HTC said COO Matthew Costello will be leaving the company, the latest in a string of high-profile executive departures for the smartphone maker as it works to regain market share and sales momentum on the back of its flagship One smartphone.
"Matthew Costello will relocate back to Europe for personal family reasons," the company said in an email to Dow Jones Newswires. Costello will stay on as an executive adviser to the company. HTC said that Fred Liu, who is president of engineering and operations, will take over the COO role. The news was first reported by Bloomberg.
Costello had been with HTC for three years, and he was part of a leadership team that helped HTC rise to prominence as one of the dominant smartphone players in the world, only to see its market share erode under intense competition from larger rivals Samsung Electronics and Apple (NASDAQ:AAPL). According to research firm IDC, HTC's global smartphone market share has slipped to less than 4.2 percent from 10.3 percent in the third quarter of 2011.
Costello's departure comes shortly after Chief Product Officer Kouji Kodera left the company, along with Jason Gordon, HTC's vice president of global communications, President of South Asia Operations Lennard Hoornick, and other lower-level executive departures. HTC CEO Peter Chou has indicated he will step down if the One does not help revive HTC's fortunes.
In an interview last week with AllThingsD, Jason Mackenzie, HTC's president of global sales, sought to put the departures into context and suggested that the media was blowing them out of proportion.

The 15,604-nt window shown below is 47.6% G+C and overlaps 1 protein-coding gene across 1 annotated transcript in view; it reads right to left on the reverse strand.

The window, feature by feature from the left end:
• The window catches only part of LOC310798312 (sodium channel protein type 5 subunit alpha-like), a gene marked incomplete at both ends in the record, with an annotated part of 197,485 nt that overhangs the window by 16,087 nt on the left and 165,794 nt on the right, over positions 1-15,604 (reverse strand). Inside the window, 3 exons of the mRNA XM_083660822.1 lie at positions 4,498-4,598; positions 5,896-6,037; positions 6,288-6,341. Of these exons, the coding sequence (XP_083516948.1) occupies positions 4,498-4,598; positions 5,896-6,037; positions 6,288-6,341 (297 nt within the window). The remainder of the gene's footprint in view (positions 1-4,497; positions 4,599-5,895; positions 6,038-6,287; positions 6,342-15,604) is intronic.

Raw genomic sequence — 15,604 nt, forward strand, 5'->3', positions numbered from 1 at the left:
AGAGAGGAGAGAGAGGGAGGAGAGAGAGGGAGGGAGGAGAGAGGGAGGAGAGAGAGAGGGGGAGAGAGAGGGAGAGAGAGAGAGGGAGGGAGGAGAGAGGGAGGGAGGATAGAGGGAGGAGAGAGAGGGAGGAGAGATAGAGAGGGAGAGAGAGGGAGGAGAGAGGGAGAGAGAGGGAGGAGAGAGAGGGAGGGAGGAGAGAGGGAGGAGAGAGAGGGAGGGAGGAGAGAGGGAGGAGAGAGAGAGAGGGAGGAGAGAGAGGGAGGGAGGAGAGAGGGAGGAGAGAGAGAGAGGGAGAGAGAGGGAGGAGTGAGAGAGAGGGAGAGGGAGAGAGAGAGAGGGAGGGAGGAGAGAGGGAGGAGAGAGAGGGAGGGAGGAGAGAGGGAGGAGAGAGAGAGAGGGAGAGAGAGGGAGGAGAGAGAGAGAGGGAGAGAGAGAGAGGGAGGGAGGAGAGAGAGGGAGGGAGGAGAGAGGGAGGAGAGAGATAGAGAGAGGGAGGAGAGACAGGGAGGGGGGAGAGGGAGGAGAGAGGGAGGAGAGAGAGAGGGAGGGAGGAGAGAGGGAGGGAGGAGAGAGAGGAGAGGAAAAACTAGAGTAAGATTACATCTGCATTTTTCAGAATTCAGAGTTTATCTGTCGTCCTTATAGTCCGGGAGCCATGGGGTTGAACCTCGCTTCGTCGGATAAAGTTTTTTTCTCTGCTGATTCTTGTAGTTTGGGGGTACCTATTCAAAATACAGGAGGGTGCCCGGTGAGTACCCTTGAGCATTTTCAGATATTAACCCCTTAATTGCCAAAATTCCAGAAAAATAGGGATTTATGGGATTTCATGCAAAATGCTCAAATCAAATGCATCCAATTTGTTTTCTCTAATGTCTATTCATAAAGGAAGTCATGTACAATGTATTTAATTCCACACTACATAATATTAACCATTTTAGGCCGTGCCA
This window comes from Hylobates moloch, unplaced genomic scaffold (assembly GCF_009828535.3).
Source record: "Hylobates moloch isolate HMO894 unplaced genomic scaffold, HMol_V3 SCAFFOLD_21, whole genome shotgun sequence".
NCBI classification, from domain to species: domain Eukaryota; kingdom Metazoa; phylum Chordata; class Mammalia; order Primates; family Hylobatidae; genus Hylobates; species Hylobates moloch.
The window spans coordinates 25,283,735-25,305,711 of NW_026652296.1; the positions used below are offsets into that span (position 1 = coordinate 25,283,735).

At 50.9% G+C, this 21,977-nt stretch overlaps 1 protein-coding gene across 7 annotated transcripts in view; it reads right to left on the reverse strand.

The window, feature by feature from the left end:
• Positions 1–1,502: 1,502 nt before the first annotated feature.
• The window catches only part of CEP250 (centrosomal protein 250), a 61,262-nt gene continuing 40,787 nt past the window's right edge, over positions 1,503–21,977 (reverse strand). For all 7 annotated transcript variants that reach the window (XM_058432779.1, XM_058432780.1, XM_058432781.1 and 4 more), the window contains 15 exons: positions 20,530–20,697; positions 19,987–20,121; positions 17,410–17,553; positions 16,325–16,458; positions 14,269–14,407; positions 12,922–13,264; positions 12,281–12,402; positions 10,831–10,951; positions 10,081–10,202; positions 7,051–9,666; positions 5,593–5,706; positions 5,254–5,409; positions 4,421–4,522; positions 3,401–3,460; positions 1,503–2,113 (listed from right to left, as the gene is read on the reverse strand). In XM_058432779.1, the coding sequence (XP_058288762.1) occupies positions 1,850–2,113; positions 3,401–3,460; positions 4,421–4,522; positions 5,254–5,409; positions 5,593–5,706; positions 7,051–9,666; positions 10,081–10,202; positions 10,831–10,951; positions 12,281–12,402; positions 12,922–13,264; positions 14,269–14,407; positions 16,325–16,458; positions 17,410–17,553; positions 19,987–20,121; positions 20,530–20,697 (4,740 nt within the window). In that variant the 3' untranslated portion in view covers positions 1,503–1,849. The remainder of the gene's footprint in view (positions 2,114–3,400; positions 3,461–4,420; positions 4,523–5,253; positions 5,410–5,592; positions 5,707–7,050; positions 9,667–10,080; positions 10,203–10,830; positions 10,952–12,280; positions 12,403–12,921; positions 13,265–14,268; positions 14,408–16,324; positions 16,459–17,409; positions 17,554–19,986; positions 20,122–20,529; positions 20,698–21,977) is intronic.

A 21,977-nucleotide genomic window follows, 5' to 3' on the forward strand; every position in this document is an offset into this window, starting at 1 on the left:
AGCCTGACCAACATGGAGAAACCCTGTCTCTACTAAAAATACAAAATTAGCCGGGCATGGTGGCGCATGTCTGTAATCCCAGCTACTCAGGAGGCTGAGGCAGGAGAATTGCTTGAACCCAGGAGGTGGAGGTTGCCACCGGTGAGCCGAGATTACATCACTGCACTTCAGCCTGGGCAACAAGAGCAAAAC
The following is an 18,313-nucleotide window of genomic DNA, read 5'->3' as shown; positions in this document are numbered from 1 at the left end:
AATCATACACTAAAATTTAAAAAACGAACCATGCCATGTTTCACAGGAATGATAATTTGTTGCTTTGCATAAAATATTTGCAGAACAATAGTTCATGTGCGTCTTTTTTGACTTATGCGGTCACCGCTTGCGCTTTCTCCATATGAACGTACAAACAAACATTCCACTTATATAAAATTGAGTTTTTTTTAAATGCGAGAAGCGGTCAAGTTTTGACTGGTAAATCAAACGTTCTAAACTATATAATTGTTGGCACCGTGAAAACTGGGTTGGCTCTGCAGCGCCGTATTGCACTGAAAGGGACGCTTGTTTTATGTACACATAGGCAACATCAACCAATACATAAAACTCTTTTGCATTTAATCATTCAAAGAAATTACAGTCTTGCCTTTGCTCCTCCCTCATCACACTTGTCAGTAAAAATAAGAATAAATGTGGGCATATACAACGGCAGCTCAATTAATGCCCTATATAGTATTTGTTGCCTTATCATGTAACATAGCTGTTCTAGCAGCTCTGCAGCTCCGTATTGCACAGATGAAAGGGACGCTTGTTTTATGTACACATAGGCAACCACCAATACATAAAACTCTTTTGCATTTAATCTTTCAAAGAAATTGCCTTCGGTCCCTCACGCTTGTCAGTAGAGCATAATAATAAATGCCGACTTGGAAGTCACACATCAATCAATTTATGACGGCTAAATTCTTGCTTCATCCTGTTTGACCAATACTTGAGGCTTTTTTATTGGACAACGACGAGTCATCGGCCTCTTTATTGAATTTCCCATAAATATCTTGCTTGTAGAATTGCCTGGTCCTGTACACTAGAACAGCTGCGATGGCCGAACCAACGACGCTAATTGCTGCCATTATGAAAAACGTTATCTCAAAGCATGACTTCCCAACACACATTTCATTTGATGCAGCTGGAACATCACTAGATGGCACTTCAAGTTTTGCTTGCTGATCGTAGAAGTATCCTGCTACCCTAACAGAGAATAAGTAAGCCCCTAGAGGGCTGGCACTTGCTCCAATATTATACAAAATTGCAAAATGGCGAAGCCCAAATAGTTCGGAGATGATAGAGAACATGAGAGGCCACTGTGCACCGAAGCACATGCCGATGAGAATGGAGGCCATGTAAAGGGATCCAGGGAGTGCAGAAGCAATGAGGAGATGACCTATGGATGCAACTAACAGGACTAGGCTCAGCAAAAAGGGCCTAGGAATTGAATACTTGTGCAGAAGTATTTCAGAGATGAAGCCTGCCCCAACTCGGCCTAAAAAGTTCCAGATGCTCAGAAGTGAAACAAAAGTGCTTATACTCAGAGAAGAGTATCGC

"HTC has been around for 15 years now, so it's still a relatively young company, and still a company where it feels like a family. It feels like a mom and pop organization because many of the founders are all still there. And so it's tough when we lose one employee; we're like that," he said. "But the news around this 'mass exodus' has really been overblown. We're a big company today and we've lost a few people. Some were planned and some were not. But it's not masses of people."
The company did get several bits of bright news. First, Verizon Wireless (NYSE:VZ) confirmed via Twitter that it will start carrying the One later this summer, though it did not give pricing or availability information. Verizon, the largest U.S. carrier, was not one of HTC's initial partners for the One. (AT&T Mobility (NYSE:T), Sprint Nextel (NYSE:S), T-Mobile US (NYSE:TMUS) and Cincinnati Bell currently sell the One.) Mackenzie noted that the One is available on at least 220 operators around the world and HTC will work to expand that number.
HTC also announced that revenue for May came in at close to $970 million, its highest monthly revenue in 11 months. HTC has indicated that its second-quarter revenue will be higher than the weak first quarter thanks to the One.
Mackenzie said HTC's goal is now to build a stronger brand. "We have to build a strong product brand and build demand from consumers who are going to walk into those shops asking for the HTC One," he said. "And this an area where we're really trying to learn, and get better at be more innovative about how we're creating that consumer demand so that we can great products like the HTC in as many customers' hands as possible."
- see this Bloomberg article
- see this MarketWatch article
- see this The Verge article
- see this Verizon tweet
- see this AllThingsD article
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